Conservation groups send letter to Capitol demanding R-E-S-P-E-C-T for hunting, fishing, and conservation funding

(Rob Drieslein photo)

Eight state conservation groups on Thursday afternoon sent a letter demanding that the state Legislature and governor respect natural resources protection and funding in the final days of the 2017 Legislative Session.

The groups cited the constitutional intent and integrity of several amendments to the state constitution over the past three decades. All eight groups were part of the 2008 Legacy Amendment Coalition. They insist that dedicated funds from the 2008 Legacy amendment and Environmental Trust Fund be used as intended and as approved by the citizens of Minnesota.

“In each of these cases, the citizens of Minnesota overwhelmingly voted to raise and dedicate funds to expand protection and restoration of our land, water and habitat, and to protect our right to hunt and fish,” the letter said.

Conservationists and environmentalists have had a long list of concerns with outdoors priorities emerging from the state Legislature this winter and spring. The state Senate’s 2017 Legacy bill mostly has followed recommendations from the Lessard-Sams Outdoor Heritage Council, though the House version appropriates fewer dollars for acquisition. The House version also would use a chunk to fund the state’s commitment to the Conservation Reserve Enhancement Program, which traditionally used bonding dollars.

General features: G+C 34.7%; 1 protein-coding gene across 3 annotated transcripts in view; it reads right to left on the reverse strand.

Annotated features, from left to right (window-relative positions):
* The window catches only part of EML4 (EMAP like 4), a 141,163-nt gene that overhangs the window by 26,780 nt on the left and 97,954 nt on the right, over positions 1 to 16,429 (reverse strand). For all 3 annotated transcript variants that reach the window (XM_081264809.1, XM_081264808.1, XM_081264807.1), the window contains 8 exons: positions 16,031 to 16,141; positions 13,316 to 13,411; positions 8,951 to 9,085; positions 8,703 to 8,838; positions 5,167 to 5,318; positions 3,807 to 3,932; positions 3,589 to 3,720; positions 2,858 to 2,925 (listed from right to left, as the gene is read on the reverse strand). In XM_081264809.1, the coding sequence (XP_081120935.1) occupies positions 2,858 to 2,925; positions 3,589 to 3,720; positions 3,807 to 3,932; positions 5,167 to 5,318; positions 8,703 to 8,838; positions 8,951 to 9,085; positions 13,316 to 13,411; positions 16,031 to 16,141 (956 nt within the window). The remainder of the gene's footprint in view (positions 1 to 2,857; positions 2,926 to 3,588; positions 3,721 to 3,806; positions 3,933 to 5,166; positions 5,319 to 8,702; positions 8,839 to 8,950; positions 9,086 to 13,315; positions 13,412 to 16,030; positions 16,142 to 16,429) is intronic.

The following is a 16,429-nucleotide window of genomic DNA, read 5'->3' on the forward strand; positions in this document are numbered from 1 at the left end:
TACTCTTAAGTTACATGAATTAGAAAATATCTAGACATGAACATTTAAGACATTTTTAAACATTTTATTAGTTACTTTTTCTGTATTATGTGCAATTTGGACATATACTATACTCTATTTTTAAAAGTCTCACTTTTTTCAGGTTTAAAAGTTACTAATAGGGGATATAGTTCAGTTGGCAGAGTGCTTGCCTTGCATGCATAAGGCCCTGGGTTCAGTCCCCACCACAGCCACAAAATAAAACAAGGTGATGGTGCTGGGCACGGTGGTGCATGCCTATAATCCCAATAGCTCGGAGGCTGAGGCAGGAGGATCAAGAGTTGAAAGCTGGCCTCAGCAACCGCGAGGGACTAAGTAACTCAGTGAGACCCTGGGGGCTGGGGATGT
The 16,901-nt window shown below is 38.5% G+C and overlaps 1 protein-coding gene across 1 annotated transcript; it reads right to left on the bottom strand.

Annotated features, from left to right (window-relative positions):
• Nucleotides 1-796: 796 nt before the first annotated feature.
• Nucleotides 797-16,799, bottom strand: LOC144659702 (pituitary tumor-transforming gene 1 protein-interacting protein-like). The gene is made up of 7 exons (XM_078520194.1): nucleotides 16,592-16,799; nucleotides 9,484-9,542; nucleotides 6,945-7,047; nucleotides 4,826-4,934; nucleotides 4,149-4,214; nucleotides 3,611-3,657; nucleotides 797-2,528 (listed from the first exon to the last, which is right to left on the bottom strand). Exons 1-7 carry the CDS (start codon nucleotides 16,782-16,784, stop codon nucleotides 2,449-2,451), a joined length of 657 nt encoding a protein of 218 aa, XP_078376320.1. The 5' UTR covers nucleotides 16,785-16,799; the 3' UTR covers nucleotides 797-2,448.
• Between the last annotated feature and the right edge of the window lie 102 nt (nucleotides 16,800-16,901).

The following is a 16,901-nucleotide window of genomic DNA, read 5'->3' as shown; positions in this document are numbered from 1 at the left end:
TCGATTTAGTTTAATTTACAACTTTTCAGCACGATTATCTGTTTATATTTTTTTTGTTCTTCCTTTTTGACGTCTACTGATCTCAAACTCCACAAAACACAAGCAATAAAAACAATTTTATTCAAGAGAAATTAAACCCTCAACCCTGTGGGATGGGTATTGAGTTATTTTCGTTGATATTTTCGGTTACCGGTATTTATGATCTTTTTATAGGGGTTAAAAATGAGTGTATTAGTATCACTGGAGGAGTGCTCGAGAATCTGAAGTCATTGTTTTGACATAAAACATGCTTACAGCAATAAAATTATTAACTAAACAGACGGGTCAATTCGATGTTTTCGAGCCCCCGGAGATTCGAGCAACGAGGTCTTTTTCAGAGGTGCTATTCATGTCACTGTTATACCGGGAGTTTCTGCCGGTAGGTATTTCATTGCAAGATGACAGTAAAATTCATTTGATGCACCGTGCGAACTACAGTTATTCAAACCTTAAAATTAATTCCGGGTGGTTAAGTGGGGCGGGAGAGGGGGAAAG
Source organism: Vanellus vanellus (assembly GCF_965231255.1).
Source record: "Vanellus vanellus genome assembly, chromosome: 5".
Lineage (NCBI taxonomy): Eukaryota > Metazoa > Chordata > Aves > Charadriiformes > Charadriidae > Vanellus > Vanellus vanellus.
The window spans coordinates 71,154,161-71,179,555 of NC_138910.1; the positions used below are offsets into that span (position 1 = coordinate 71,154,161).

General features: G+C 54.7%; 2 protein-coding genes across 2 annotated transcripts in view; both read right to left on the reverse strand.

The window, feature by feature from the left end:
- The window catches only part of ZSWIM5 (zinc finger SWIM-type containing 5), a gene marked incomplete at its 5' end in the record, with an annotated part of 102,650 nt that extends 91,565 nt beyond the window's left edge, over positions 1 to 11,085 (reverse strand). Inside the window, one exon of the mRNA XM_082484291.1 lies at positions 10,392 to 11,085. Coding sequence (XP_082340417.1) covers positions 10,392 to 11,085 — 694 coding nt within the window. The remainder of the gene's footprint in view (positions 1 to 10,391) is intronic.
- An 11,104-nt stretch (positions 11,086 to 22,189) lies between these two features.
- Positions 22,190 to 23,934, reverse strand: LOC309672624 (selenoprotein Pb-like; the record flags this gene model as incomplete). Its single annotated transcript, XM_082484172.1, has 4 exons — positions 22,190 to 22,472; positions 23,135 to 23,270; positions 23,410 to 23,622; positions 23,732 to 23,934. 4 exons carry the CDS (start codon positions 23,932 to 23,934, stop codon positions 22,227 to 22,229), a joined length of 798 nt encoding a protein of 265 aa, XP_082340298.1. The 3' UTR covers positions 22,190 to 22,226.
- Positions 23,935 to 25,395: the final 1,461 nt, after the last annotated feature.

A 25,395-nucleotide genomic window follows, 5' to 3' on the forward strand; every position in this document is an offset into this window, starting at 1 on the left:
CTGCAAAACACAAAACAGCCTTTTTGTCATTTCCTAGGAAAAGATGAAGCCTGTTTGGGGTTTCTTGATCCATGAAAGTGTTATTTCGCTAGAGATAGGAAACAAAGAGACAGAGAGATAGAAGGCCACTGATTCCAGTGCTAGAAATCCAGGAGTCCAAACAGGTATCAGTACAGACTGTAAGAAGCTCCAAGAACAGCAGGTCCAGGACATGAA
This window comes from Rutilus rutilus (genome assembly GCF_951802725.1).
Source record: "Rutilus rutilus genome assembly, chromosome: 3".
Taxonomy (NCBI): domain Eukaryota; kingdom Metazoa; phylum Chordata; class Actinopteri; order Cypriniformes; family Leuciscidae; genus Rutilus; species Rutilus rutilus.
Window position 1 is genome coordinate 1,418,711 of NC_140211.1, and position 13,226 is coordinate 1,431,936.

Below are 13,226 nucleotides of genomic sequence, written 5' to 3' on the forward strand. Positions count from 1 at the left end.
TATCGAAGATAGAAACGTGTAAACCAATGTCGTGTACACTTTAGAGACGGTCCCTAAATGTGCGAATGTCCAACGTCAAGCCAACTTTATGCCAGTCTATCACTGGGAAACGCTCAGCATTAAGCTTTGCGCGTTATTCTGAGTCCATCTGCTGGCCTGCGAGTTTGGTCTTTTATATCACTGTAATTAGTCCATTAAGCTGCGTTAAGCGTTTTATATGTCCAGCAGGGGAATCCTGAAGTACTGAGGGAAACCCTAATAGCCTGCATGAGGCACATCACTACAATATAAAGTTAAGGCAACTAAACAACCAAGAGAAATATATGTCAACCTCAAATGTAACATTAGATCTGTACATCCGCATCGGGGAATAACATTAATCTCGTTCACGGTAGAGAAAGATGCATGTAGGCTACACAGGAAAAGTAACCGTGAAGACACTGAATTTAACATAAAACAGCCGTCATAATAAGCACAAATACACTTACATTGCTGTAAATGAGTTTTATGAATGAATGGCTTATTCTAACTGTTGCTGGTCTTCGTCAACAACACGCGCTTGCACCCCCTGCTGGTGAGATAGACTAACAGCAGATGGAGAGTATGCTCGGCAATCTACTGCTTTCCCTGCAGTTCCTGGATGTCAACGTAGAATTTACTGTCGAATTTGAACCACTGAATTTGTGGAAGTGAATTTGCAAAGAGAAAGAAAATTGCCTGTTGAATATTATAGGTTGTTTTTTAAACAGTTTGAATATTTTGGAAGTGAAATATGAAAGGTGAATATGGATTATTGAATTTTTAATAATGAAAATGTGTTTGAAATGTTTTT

Other concerns include DNR funding and demands from the Republican-controlled legislature to further water down the state buffer law that passed in 2015.

After several vetoes from Gov. Mark Dayton, budget bills are being renegotiated and the bonding bill is yet to be finalized.

Readers can see the complete letter here. Minnesota’s 2017 Legislative Session ends on Monday, May 22.

In the meantime, citizens can find contact information for their state senators and representatives here.

Editor’s note: Outdoor News learned on Friday that the Izaak Walton League on Friday also intended to sign the letter.

Categories: Rob Drieslein

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